This week Roseanne and I had the opportunity to watch the movie “Bohemian Rhapsody,” a biopic on the British rock band Queen, with a focus on the lead singer, Freddie Mercury.
Roseanne, and my children, have always been fans of Queen, which made me somewhat familiar with their songs. However, I had little knowledge about the band and its musicians.
I found the movie both interesting and entertaining. And, as almost is always the case when I watch a movie, I processed it all through both a rabbinic lens and a personal lens.
Personally, I’m not a huge fan of foul language, rock and roll, or a lifestyle that is not anchored within what I consider ethical values. But I do try to check my own personal preferences so as to consider the intentions and actions of others, and do so without prejudgment.
Usually, the ability to observe without prejudgment lets me get beyond personal preferences and ultimately facilitate an appreciation of that which I would have previously not considered valuable.
After researching a bit more on Freddie Mercury; I really became quite awed by the vocal range he possessed. He credited that remarkable range to the number of extra incisors in his mouth, which created a severe overbite that caused him great self-consciousness and to feel different throughout his life.
And I came to learn that the actor Rami Malek (who won the Oscar for his performance) well captured the expertise of the real Freddie Mercury, who was known to use both the performance skills of verbal and nonverbal communication while performing.
Freddie’s life was taken way too quickly by the AIDS virus, and his coming to terms with his sexual orientation is on its own merit a powerful reminder that we have hopefully evolved away from prejudicial considerations within this particular arena.
In the movie, we are told up-front that Freddie’s given name came from his Farsi parents, Farrokh Bulsara.
His family’s religion was Zoroastrian, and they had been victimized by religious persecution.
I happen to be giving a presentation this Sunday at the Zoroastrian Temple in Nyack, N.Y. I was asked to do so because of an article I published a few years ago documented how much modern Judaism owes to Zoroastrian influences.
Many scholars will assert that we Jews learned our monotheistic theology from the Zoroastrians, that we discovered the theology of universalism enmeshed in core Zoroastrian dogma.
Our Jewish notion regarding Universalism, is that God’s law is universal, and no matter the particular faith of another, if they adhere to basic moral principles then they are leading a “holy” life.
Judaism also began to develop its own theology of “heaven and hell” after its contact with Zoroastrianism.
The pre-exilic Biblical books are absent of “afterlife” references, and the early Israelite theology was simply that we came from dust and would return to dust.
However, with our first exile to Babylon 2600 years ago, and the new immense exposure to the religion of the Persian Empire, Zoroastrianism, the “Jewish” afterlife stories become normative for us.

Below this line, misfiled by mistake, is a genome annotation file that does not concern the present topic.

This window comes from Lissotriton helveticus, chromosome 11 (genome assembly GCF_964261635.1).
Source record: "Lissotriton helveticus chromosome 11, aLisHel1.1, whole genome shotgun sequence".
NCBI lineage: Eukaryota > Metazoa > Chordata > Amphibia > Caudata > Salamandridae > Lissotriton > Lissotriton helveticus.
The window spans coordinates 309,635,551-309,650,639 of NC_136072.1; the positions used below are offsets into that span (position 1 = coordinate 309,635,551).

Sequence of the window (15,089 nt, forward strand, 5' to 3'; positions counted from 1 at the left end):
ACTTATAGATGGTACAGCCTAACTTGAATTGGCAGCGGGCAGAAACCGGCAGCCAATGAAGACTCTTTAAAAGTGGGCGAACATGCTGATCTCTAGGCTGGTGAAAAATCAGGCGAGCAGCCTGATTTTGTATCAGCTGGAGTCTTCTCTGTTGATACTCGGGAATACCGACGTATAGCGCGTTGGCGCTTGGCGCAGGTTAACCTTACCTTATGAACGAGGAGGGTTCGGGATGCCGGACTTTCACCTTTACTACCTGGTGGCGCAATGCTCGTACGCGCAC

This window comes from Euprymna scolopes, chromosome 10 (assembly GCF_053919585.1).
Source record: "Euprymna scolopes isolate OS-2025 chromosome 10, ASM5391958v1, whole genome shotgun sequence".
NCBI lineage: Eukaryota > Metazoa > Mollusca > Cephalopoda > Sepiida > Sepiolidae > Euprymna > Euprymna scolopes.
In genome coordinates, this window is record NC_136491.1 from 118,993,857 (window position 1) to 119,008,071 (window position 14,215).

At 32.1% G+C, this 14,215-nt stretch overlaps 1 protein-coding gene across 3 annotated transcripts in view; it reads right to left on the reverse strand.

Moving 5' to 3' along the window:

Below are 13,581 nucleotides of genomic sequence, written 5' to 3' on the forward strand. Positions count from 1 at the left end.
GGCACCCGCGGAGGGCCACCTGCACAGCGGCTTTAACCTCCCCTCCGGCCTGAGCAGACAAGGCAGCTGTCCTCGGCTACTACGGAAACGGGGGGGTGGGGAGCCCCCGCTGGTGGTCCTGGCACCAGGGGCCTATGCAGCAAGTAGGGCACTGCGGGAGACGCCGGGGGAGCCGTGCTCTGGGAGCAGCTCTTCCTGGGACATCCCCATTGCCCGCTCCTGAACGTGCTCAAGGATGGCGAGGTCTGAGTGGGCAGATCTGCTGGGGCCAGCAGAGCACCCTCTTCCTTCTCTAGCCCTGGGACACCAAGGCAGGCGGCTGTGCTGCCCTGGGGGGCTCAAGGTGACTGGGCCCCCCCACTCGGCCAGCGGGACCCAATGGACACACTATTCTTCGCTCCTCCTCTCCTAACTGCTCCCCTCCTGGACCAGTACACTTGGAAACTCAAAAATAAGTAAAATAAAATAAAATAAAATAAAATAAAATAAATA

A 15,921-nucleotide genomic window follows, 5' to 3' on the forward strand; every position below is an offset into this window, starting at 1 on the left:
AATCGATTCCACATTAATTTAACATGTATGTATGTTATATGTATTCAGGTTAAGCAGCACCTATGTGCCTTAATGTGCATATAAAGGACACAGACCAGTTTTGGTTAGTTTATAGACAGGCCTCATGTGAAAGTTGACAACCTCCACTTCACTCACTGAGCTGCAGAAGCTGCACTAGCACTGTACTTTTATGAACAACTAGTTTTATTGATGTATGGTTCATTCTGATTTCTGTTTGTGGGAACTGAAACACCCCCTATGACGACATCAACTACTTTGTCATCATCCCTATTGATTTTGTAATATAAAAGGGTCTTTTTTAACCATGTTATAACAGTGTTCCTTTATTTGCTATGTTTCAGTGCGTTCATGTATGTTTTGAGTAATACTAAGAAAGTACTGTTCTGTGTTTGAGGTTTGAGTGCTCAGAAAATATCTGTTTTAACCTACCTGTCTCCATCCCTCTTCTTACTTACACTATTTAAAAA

The Zoroastrian dogma of a “final accounting” is ultimately completely assimilated into early rabbinic Judaism with the teaching that “personal and individual immortality is always offered to the righteous.”
In the movie, I was wonderfully reminded of the parallelism of Judaism and Zoroastrianism.
Freddie’s father had raised his son with the often stated teaching: “Good thoughts, good words, good deeds.”
According to Zoroastrianism belief, Zarathustra founded their faith in the region of Afghanistan. Zarathustra wrote the Gatha, a collection of hymns that is contained in the Avesta, the Zoroastrian book of sacred scripture.
The primary teaching of Zarathustra was the “the importance of good thoughts, good words and good deeds.”
This fundamental teaching is similar to the “Golden Rule” that is at the heart of Judaism, Christianity and Islam; the fundamental belief that righteous people must live by and follow the “law of love.”
The movie depicts that Freddie, in his life struggles, drifts away from the primary teaching of his sacred heritage. But in the end, he returns to his father and articulates his own full embrace to live his own life by possessing good thoughts, good words and good deeds.
And, an example of this comes with his band’s decision to re-emerge on the world stage by participating in the Live Aid charity concert to raise money for starving families in Ethiopia.
I admit my personal bias against “foul language, rock and roll, or a lifestyle that is not anchored within what I consider ethical values.”
But it’s the last piece that I need to be most considerate of as I need to properly distinguish between lifestyle differences from my own life vs. ethical values.
The trap is that I might fail to see what is at the core of a person because of outside differences.
I like the idea that I should always set aside my own prejudgment and simply try to discern whether a person is or is not living their lives by the Law of Love: “good thoughts, good words and good deeds.”